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Due in large part to the impact the U.S Food & Drug Administration (FDA) has had—and will continue to have—on the industry, there have been a large number of pre-2007 defunct cigar line that are being reintroduced, since they qualify as grandfathered products to the FDA’s predicate date.

One of those releases is OneOff, an early 2000’s brand that Illusione owner Dion Giolito acquired from Cuban Crafters in 2017. The original owner Andrea Molinari operated a La Casa del Habano store located in Milan, Italy, and had failed to get a cigar brand of his own made in Cuba after multiple attempts. Eventually, he contracted with the Plasencia family to roll his creations at their Segovia Cigars S.A. factory in Nicaragua, and OneOff was born.

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Patrick Lagreid explained the remaining history of the brand in his review of the OneOff Corona Gorda:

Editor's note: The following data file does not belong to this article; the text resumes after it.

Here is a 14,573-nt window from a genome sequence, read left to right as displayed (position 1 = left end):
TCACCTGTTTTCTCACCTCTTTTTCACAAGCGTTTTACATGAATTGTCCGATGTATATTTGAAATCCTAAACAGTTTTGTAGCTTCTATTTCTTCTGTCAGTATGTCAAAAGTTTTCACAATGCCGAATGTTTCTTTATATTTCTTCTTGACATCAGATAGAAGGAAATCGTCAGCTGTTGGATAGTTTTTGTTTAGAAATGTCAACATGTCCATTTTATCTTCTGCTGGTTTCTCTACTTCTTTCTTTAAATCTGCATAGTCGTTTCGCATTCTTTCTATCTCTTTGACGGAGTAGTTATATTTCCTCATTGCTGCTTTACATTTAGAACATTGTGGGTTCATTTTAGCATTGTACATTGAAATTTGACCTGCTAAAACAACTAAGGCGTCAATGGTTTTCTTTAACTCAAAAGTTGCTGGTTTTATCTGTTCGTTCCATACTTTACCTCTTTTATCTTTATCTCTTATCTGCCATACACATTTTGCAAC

From its launch until 2004, U.S. distribution of the line was handled by Felipe Gregorio Cigars Inc., until it was transferred to Paul Giacalone in 2004. Eventually, the line would end up in the hands of Cuban Crafters, the Miami-based retailer also known for its humidors and cutters, before being acquired by its current owner, Dion Giolito of Illusione.

While the original blend incorporated a Honduran wrapper and Nicaraguan fillers, Giolito reblended the OneOff line using all Nicaraguan tobacco at Aganorsa Leaf’s Tabacos Valle de Jalapa S.A.(TABSA) factory in Estelí, Nicaragua and decided to release the updated cigars in eight of the original 16 vitolas packaged in 10-count boxes, seven of which began shipping to select retailers in June.